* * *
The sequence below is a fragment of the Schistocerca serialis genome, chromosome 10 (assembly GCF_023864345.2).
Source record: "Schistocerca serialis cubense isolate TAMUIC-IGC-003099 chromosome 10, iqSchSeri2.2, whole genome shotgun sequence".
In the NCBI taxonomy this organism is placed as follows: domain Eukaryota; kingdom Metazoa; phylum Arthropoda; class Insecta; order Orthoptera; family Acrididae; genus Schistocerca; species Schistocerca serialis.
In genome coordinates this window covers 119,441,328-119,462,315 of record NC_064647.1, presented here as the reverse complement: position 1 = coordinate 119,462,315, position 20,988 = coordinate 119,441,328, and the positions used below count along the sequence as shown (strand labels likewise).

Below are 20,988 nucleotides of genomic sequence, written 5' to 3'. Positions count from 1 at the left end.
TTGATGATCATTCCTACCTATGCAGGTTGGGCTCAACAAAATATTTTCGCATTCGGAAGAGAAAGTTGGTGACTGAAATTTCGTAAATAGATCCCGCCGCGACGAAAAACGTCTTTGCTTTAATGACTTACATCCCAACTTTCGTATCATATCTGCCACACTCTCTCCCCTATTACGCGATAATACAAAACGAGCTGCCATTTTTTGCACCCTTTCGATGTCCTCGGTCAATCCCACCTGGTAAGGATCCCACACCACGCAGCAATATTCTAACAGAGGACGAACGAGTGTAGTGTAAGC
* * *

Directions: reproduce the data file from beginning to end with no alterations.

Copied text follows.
The sequence below is a fragment of the Schistocerca serialis genome, chromosome 10 (assembly GCF_023864345.2).
Source record: "Schistocerca serialis cubense isolate TAMUIC-IGC-003099 chromosome 10, iqSchSeri2.2, whole genome shotgun sequence".
In the NCBI taxonomy this organism is placed as follows: domain Eukaryota; kingdom Metazoa; phylum Arthropoda; class Insecta; order Orthoptera; family Acrididae; genus Schistocerca; species Schistocerca serialis.
In genome coordinates this window covers 119,441,328-119,462,315 of record NC_064647.1, presented here as the reverse complement: position 1 = coordinate 119,462,315, position 20,988 = coordinate 119,441,328, and the positions used below count along the sequence as shown (strand labels likewise).

Below are 20,988 nucleotides of genomic sequence, written 5' to 3'. Positions count from 1 at the left end.
TTGATGATCATTCCTACCTATGCAGGTTGGGCTCAACAAAATATTTTCGCATTCGGAAGAGAAAGTTGGTGACTGAAATTTCGTAAATAGATCCCGCCGCGACGAAAAACGTCTTTGCTTTAATGACTTACATCCCAACTTTCGTATCATATCTGCCACACTCTCTCCCCTATTACGCGATAATACAAAACGAGCTGCCATTTTTTGCACCCTTTCGATGTCCTCGGTCAATCCCACCTGGTAAGGATCCCACACCACGCAGCAATATTCTAACAGAGGACGAACGAGTGTAGTGTAAGC